Kevin Garnett has rarely dunked the basketball this season, but he caught a pass in the middle of the lane during last night’s second half and the rim looked to be his next foe. Two or three years ago, maybe even last season, Garnett would have risen into the stratosphere, cocked his arms back, ripped a two-handed dunk through the hoop and then beat his chest like a drum while spewing profanity for the next few seconds.
But last night, Garnett lofted a giant killer over the outstretched arms of Serge Ibaka. The shot went in, and in a way it was beautiful, a seven-footer with the finesse of a point guard, lofting a tear drop that scrape the retired numbers before falling into the hoop. But the shot was also the latest evidence that Garnett simply doesn’t have the power or explosion we’ve come to expect, doesn’t have the lift to take advantage of players he once abused.
After the game, John Hollinger said we can’t blame Kendrick Perkins for the Boston debacle that has now resulted in five straight losses, nor can we blame Danny Ainge. One person should shoulder the weight of blame, and he’s the same person noted for changing Boston’s culture and hanging a 17th championship banner in TD Garden. (ESPN)
And that, in a nutshell, is the story behind the 2011-12 Celtics. Garnett, the linchpin of one of the best defensive teams in NBA history over the past four seasons, can’t get off the ground, and it’s affecting his game at every level. Monday night he used 25 possessions to produce 12 points, with several close-in shots providing particularly poignant reminders. One close-in flip that would have been a dunk two years ago went in, but another was instead rejected by Serge Ibaka.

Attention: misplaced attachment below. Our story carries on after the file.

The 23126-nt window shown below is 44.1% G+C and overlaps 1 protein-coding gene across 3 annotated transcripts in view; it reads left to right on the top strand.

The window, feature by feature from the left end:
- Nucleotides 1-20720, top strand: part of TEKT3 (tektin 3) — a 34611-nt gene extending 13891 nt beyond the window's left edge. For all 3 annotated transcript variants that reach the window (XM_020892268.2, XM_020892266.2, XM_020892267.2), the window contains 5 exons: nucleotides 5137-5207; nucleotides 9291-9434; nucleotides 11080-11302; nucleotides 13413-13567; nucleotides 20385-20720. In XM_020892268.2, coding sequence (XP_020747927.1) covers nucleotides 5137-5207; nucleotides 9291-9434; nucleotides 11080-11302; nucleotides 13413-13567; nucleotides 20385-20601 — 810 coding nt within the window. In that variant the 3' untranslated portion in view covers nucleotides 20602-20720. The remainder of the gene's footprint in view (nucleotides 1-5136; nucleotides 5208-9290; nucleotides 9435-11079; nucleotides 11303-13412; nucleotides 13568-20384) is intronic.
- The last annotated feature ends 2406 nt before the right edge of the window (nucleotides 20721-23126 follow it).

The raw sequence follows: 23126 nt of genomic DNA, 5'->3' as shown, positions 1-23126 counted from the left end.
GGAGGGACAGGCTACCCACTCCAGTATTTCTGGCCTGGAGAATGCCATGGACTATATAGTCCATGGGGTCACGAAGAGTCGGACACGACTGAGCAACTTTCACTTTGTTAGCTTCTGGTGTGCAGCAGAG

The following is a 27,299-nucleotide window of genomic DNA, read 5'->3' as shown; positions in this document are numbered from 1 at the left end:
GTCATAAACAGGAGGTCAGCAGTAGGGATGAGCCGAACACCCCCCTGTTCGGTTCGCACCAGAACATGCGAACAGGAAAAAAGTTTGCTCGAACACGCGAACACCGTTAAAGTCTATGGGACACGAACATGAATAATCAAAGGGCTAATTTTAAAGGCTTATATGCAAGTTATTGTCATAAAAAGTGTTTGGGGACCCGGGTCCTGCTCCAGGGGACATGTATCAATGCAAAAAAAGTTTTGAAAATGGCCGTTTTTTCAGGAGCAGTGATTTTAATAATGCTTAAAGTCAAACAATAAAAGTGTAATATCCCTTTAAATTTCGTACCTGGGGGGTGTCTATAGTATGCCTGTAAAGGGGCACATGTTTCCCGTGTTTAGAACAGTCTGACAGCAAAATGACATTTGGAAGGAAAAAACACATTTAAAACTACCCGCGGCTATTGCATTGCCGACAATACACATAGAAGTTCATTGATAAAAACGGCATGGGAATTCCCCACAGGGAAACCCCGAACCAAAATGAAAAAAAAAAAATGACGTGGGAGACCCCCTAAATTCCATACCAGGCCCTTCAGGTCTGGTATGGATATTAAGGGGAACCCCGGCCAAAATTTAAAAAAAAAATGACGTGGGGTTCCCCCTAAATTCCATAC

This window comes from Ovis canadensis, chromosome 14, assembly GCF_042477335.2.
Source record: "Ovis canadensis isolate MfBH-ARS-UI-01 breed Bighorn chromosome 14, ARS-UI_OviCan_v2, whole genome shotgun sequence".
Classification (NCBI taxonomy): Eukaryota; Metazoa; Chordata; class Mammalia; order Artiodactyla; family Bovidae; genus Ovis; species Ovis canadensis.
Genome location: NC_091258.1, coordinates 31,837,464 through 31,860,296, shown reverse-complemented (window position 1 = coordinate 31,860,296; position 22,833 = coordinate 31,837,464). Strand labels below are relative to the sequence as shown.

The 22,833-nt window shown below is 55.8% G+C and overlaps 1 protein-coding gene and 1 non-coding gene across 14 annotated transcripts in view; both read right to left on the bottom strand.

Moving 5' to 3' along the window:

Last season, Garnett made a staggering impact defensively. Boston gave up 6.19 fewer points per 100 possessions with him on the court than off it, and the Celtics already were among the league’s best defensive teams without him. According to basketballvalue.com, only one player — Chicago’s Ronnie Brewer — had opponents score less when he was on the court than Garnett’s 97.84 points per 100 possessions.
Kevin Garnett’s leaping ability, and impact on D, are starting to wane.
This season, Garnett is nowhere to be found on that leaderboard; Boston gives up the same amount whether he’s on the court or off it, even though his replacement is normally the defensive suspect Brandon Bass.
There’s just no power to Garnett’s game anymore. Every move he makes is ginger. He drop steps in the low post and loses balance before lofting an ugly fade away jumper. He lofts runners over Serge Ibaka. He taps rebounds with one hand because he can’t secure them with two. Maybe even more telling than any other play last night, Garnett was blocked on a jump shot last night by Nick Collison. Garnett NEVER used to get his jump shots blocked, but now Collison — not a bad player by any means, but certainly not an elite athlete — is capable of rejecting Garnett’s once-untouchable fade away.
I’m one of Garnett’s biggest fans. He’s one of the greatest two-way players ever. He remains as responsible or more responsible for Boston’s latest championship than anybody. His name will always be one I remember fondly. But the drop he’s taken from May until now is incredible, and it kills me to admit that Hollinger’s right.
There are other problems in Boston, but KG’s precipitous fall hurts them in every aspect.